Southfield Education Association v. Southfield Board of Education

Filing 20

Opinion and Order Granting Defendant's 8 Motion for Summary Judgement and Cancelling April 22, 2013 Hearing. Signed by District Judge Gershwin A. Drain. (Bankston, T)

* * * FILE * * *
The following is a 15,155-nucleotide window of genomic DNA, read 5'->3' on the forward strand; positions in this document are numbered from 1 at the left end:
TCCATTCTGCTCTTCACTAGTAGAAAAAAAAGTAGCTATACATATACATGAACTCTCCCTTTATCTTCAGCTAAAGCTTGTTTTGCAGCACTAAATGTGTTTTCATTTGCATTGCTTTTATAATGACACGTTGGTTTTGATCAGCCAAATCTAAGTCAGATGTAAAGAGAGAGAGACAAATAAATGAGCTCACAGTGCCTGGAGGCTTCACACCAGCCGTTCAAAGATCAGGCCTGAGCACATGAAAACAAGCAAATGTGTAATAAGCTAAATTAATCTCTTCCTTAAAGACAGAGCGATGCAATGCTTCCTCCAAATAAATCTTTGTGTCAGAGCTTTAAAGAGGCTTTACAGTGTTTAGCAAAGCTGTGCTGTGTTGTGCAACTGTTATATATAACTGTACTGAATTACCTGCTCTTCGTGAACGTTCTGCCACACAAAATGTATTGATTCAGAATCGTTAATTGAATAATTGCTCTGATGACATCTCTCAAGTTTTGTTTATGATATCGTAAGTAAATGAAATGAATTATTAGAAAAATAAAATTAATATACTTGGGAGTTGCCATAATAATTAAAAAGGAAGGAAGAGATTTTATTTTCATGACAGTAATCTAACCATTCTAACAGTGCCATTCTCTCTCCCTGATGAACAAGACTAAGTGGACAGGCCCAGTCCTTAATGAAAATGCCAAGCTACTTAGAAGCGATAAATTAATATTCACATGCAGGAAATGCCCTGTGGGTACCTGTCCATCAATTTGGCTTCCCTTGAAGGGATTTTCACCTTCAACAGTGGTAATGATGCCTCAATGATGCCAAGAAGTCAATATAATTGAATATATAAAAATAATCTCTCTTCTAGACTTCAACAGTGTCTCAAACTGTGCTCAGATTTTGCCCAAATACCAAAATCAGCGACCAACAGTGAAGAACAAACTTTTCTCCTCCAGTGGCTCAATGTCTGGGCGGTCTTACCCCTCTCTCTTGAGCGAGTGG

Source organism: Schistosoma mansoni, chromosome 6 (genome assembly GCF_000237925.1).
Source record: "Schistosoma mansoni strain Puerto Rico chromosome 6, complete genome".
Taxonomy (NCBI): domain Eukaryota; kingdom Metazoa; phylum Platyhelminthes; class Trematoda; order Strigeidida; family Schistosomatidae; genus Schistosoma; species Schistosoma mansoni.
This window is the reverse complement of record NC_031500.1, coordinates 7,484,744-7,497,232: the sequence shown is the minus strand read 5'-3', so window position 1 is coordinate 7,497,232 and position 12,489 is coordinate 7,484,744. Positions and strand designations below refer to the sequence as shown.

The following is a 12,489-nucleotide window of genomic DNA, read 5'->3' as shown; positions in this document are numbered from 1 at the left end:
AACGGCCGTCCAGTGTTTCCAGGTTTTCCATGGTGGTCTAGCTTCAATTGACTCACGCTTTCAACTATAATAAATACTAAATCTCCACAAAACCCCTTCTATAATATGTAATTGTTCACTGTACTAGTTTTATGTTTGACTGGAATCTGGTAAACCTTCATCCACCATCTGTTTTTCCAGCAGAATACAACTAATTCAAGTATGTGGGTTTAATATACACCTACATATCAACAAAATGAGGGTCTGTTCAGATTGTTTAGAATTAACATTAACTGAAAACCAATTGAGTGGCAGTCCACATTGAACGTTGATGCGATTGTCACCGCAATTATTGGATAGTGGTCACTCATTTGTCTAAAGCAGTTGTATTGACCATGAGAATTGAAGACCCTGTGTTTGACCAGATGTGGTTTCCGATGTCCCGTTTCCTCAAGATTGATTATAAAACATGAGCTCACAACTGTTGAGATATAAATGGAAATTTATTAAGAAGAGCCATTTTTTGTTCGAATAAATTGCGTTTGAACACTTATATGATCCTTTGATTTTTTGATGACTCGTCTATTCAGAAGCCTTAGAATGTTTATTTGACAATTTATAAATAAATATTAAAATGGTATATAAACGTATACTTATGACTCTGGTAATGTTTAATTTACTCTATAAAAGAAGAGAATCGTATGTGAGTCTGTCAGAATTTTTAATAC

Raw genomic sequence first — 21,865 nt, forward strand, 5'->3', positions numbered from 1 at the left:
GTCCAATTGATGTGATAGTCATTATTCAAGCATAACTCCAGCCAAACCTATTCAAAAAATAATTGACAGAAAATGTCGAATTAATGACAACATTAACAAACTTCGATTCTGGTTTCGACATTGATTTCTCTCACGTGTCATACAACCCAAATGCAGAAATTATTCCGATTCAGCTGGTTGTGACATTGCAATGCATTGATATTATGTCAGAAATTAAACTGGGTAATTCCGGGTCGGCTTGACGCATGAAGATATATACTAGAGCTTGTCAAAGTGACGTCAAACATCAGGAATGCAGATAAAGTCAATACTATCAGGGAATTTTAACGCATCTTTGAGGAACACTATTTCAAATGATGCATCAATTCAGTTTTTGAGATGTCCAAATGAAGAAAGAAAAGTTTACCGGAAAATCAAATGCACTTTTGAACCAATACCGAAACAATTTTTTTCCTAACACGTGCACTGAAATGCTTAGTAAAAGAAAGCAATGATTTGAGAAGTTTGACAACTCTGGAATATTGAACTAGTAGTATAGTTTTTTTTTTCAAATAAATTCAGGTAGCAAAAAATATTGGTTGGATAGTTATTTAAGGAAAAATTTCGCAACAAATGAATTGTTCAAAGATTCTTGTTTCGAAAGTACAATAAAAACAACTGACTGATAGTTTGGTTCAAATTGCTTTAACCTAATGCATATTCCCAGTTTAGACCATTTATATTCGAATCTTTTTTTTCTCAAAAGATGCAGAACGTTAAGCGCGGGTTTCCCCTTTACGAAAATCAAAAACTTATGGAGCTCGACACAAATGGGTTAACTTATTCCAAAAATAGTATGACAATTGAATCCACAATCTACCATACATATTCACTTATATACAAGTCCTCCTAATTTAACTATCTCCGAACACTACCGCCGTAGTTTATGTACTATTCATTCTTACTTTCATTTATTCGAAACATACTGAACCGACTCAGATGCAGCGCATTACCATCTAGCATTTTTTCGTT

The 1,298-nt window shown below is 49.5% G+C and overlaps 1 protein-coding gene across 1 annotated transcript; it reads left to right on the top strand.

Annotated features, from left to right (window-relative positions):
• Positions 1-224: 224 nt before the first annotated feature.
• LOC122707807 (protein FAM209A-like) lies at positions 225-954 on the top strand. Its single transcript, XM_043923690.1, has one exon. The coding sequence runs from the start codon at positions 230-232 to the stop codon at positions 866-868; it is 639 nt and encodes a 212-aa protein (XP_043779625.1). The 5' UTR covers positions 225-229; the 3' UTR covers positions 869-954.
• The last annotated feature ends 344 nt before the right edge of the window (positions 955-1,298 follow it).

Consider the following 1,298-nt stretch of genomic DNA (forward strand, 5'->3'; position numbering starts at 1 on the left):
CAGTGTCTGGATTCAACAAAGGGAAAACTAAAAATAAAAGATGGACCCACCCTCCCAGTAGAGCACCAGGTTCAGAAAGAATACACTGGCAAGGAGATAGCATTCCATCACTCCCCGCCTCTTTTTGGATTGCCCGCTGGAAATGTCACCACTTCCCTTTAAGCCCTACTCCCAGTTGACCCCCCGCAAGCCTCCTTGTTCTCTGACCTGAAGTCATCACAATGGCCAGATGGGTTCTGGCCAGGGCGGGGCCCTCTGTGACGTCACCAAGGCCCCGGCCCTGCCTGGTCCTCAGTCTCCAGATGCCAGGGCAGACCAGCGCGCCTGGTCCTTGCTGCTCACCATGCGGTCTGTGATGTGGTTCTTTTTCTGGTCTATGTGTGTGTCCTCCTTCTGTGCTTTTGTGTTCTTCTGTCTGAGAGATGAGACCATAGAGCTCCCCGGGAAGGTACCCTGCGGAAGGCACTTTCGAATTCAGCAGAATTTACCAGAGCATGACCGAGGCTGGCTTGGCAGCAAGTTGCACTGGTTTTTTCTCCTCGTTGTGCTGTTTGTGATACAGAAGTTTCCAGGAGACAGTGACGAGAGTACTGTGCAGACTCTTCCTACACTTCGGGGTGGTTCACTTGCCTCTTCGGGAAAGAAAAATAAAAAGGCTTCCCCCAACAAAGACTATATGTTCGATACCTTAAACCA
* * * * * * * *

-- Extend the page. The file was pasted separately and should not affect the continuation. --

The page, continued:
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UNITED STATES DISTRICT COURT EASTERN DISTRICT OF MICHIGAN SOUTHERN DIVISION SOUTHFIELD EDUCATION ASSOCIATION, Plaintiff, Case No.12-cv-11030 HON. GERSHWIN A. DRAIN vs. SOUTHFIELD BOARD OF EDUCATION, Defendant. _____________________________/ OPINION AND ORDER GRANTING DEFENDANT’S MOTION FOR SUMMARY JUDGMENT [#8] AND CANCELLING APRIL 22, 2013 HEARING I. INTRODUCTION This lawsuit arises out of Defendant not recalling 23 previously tenured teachers that are represented by Plaintiff. Plaintiff contends that the teachers had a property interest in their positions and that this interest was deprived without due process. This claim is currently before the Court on Defendant’s FED. R. CIV. P. 12(b)(6) Motion to Dismiss, and/or for Summary Judgment pursuant to FED. R. CIV. P. 56(c). Upon review of the Complaint, Motion to Dismiss, and Response in Opposition, the Court concludes that oral argument will not aid in the resolution of this matter. Accordingly, the Court will resolve the pending motion on the briefs and cancels the hearing scheduled for April 22, 2013. See E.D. Mich. L.R. 7.1(f)(2). Although Plaintiff’s response to the Motion to Dismiss was dilatory, for the 1 – reasons stated below, the Court will allow it. Furthermore, the Defendant’s Motion to Dismiss is GRANTED. This Opinion and Order sets forth the Court’s ruling. II. FACTUAL BACKGROUND Plaintiff Southfield Education Association is the sole and exclusive collective bargaining representative for all teaching personnel employed by Defendant Southfield Board of Education. In this capacity Plaintiff represents 23 teachers who were laid off during the 2010-2011 academic school year. The teachers were available for recall during the Summer and Fall of 2010. Defendant posted open teaching positions in the Summer and Fall of 2011. The teachers applied for these positions, but Defendant hired new applicants instead of recalling the teachers. On January 31, 2012, Plaintiff filed a Complaint in Oakland County Circuit Court on behalf of the teachers that alleged Defendant violated its own recall standards by hiring new applicants instead of recalling the teachers. The Complaint contained two counts. Count I alleged that Defendant violated the Public Employees Relations Act. Count II alleged that Defendant violated Article 1, Section 17 (“the due process clause”) of the Michigan Constitution. The basis of Count II was that the teachers had a property right in their previous positions and Defendant deprived them of their property right without due process by failing to recall the teachers. On April 5, 2012, Plaintiff filed their First Amended Complaint, which changed Count I to a breach of contract claim, added the names of the 23 individual Plaintiffs, and added to Count II that the conduct of Defendant resulted in separation of employment entirely for some of the teachers. 2 Defendant filed for Summary Disposition in the state court action. Judge James Alexander of the Oakland County Circuit Court issued an “Opinion and Order Re: Motion for Summary Disposition” in the state court action on June 6, 2012 granting Defendant’s Motion for Summary Disposition for Failure to State a Claim as to Plaintiffs’ First Amendment Complaint. This order stated that Defendant was, “entitled to summary disposition of Plaintiffs’ breach of contract and due process claims as a matter of law.” (Def.’s Ex. 4, at 3). Rather than dismiss the claim entirely, Judge Alexander allowed Plaintiffs to amend their Complaint. On June 13, 2012, Plaintiffs filed a Second Amended Complaint that deleted references to the due process rights of the tenured teachers and the Michigan Constitution. On March 7, 2012, Plaintiff filed a Complaint Claim of Unconstitutionality in this Court alleging that Defendant violated Section 1 of the Fourteenth Amendment (“the due process clause”) of the United States Constitution. The underlying conduct complained of by Plaintiff is the same as that in Count II of the First Amended Complaint filed in the state court action. The only difference between the two claims is that the claim before the state court was based on the Michigan Constitution whereas the claim before this Court is based on the United States Constitution. On December 18, 2012, Defendant moved to dismiss the case under FED. R. CIV. P. 12(b)(6), or, in the alternative, under FED. R. CIV. P. 56(c). For the reasons stated below, Defendant’s Motion is GRANTED. 3 III. ANALYSIS A. Standard of Review Federal Rule of Civil Procedure12(b)(6) allows the court to make an assessment as to whether the plaintiff has stated a claim upon which relief may be granted. See FED. R. CIV. P. 12(b)(6). “Federal Rule of Civil Procedure 8(a)(2) requires only ‘a short and plain statement of the claim showing that the pleader is entitled to relief,’ in order to ‘give the defendant fair notice of what the ... claim is and the grounds upon which it rests.’” Bell Atlantic Corp. v. Twombly, 550 U.S. 544, 555 (2007) (citing Conley v. Gibson, 355 U.S. 41, 47 (1957). Even though the complaint need not contain “detailed” factual allegations, its “factual allegations must be enough to raise a right to relief above the speculative level on the assumption that all of the allegations in the complaint are true.” Ass’n of Cleveland Fire Fighters v. City of Cleveland, 502 F.3d 545, 548 (6th Cir. 2007) (quoting Bell Atlantic, 550 U.S. at 555). The court must construe the complaint in favor of the plaintiff, accept the allegations of the complaint as true, and determine whether plaintiff’s factual allegations present plausible claims. To survive a Rule 12(b)(6) motion to dismiss, plaintiff’s pleading for relief must provide “more than labels and conclusions, and a formulaic recitation of the elements of a cause of action will not do.” Id. (citations and quotations omitted). “[T]he tenet that a court must accept as true all of the allegations contained in a complaint is inapplicable to legal conclusions.” Ashcroft v. Iqbal, 556 U.S. 662, 668 (2009). “Nor does a complaint suffice if it tenders ‘naked assertion[s]’ devoid of ‘further factual enhancement.’” Id. “[A] complaint must contain sufficient factual matter, accepted as true, to ‘state a claim to relief that is plausible on its face.’” Id. The plausibility standard requires “more than a sheer 4 possibility that a defendant has acted unlawfully.” Id. “[W]here the well-pleaded facts do not permit the court to infer more than the mere possibility of misconduct, the complaint has alleged–but it has not ‘show[n]’– ‘that the pleader is entitled to relief.’” Id. B. Plaintiff’s Motion to Enlarge Time to File Response Plaintiff has demonstrated good cause to extend the time to respond to Defendant’s Motion to Dismiss. Plaintiff’s Motion is therefore GRANTED. C. Defendant’s Motion to Dismiss Defendant asserts that the state court judgment bars Plaintiff’s Complaint in this Court through either collateral estoppel or res judicata. Since these are two distinct legal theories, they will be analyzed separately. There are some relevant principles that are applicable to both legal theories. “A state court judgment must be given the same preclusive effect in federal court that it would be given in the courts of the rendering state.” Vinson v. Campbell County Fiscal Court, 820 F.2d 194, 197 (6th Cir. 1987) (citing Migra v. Warren City Sch. Dist. Bd. of Educ., 465 U.S. 75, 81 (1984)). Further, “[w]hen deciding whether to afford preclusive effect to a state court judgment, the Full Faith and Credit Act, 28 U.S.C. § 1738, requires the federal court to give the prior adjudication the same preclusive effect it would have under the law of the state whose court issued the judgment.” Stemler v. Florence, 350 F.3d 578, 586 (6th Cir. 2003) (citing Migra, 465 U.S. at 81). Thus, Michigan law determines the preclusive effect of the state court action. Collateral estoppel, “bars relitigation of an issue in a new action arising between the same parties or their privies when the earlier proceeding resulted in a valid final judgment 5 and the issue in question was actually and necessarily determined in that prior proceeding.” Leahy v. Orion Twp., 269 Mich. App. 527, 530 (2006). In Michigan, collateral estoppel arises when: “(1) the subject matter of the second action [is] the same; (2) the parties or their privies [are] the same; and (3) the prior judgment [was] on the merits.” RADS, P.C. v. Mercy Mem'l Hosp., 3 F. Supp. 2d 772, 774 (E.D. Mich. 1998) aff'd sub nom. Rads v. Mercy Mem'l Hosp., 187 F.3d 637 (6th Cir. 1999). The subject matter of this claim is the same as that in the state court action. In the state court action Plaintiff claimed that Defendant violated the due process clause of the Michigan Constitution by depriving the teachers of their property interest in their former positions without due process. The alleged deprivation occurred when Defendant hired outside applicants for teaching positions as opposed to recalling the teachers. Plaintiff’s claim before this Court is based on the same underlying facts of the state court action. The only difference is that the present action is based on the United States Constitution as opposed to the Michigan Constitution. This difference is immaterial as they are essentially the same claims. The language of the Michigan and federal due process clauses are identical. See U.S. CONST. amend. XIV, § 1; MICH. CONST. art. I, § 17. “The due process protections afforded by the Michigan Constitution are co-extensive with those afforded under the United States Constitution.” Wilson v. City of Kalamazoo, 127 F. Supp. 2d 855, 864 (W.D. Mich. 2000). Finally, the Sixth Circuit has held that the analysis under the Michigan due process clause and the United States due process clause are essentially the same. See Borman's, Inc. v. Michigan Property & Casualty Guaranty Ass'n, 925 F.2d 160, 162 n. 1 (6th Cir. 1991). Thus, there is no meaningful difference between the two claims. 6 The second factor is satisfied as the parties in this action are the same as in the state court action. While the individual teachers are not named plaintiffs in this action, the Association is acting as the teachers’ representative in both actions, which assures that all the teachers are duly represented. The third requirement, however, has not been met. “A decision is final when all appeals have been exhausted or when the time available for an appeal has passed.” Leahy, 269 Mich. App., at 530. As Defendant concedes, Plaintiff may still appeal the ruling of the state court. The state court action is not yet final for collateral estoppel purposes, thus it would be premature to grant preclusive effect to the state court ruling. Defendant also argues that Plaintiff’s Complaint is barred by res judicata. A second action is barred by res judicata when the action is between the same parties and it concerns identical facts. Dart v. Dart, 460 Mich. 573, 586 (1999). Res judicata is appropriate, “when (1) the first action was decided on the merits, (2) the matter contested in the second action was or could have been resolved in the first, and (3) both actions involve the same parties or their privies.” Id. Some courts have also imposed the further requirement that a decision be final. See, e.g., Richards v. Tibaldi, 272 Mich. App. 522, 531 (2006). “The burden of establishing the applicability of res judicata is on the party asserting the doctrine.” Id. Finally, Michigan courts have adopted the broad approach to res judicata, which means that all claims arising from the same transaction that could have been raised, but were not, are barred. Dart, 360 Mich. at 586. The first action was decided on the merits. Judge Alexander entered an order granting summary disposition in favor of Defendant on Plaintiff’s breach of contract and due process claims. (Def.’s Ex. 4, at 3). “A grant of summary judgment is considered a 7 determination on the merits.” Franklin v. City of Pontiac, 887 F. Supp. 978, 983 (E.D. Mich. 1995). Unlike in the collateral estoppel analysis, the state court action is deemed final for res judicata purposes. “The rule in Michigan is that a judgment pending on appeal is deemed Res judicata.” City of Troy Bldg. Inspector v. Hershberger, 27 Mich. App. 123, 127 (1970). Thus, even if Plaintiff appealed the state court ruling, the decision is still considered final. The present claim clearly could have been resolved in the state court action. The operative facts of the present claim are identical to the state court action. The United States due process clause claim is essentially the same as the Michigan claim. Also, the parties to both actions are the same. Plaintiff clearly had a full opportunity to litigate the United States due process clause claim in the state court action, but failed to do so. The only argument advanced by Plaintiff against the charge of res judicata is that the current action only involves a United States Constitution claim. Plaintiff’s argument suggests that the state court action was not an appropriate venue to adjudicate its federal claim. This type of reasoning was rejected in Migra, which ruled that a plaintiff’s section 1983 claim was precluded by an earlier state court action where plaintiff could have raised their claim but failed to do so. Migra, 465 U.S. at 84. If state court decisions have preclusive effect on section 1983 claims that were not raised in a previous state court action, then Plaintiff’s federal due process claim is likewise precluded by Judge Alexander’s June 6, 2012 decision finding that Defendant was entitled to judgment as a matter of law on Plaintiff’s due process claim. The only other argument offered by Plaintiff is that the granting of this Motion is premature since discovery has not begun. This argument is moot since Plaintiff’s claims 8 are barred by res judicata. IV. CONCLUSION For the reasons stated above, Defendant’s Motion to Dismiss [#8] is GRANTED. SO ORDERED. Dated: April 9, 2013 /s/Gershwin A Drain GERSHWIN A. DRAIN United States District Court Judge 9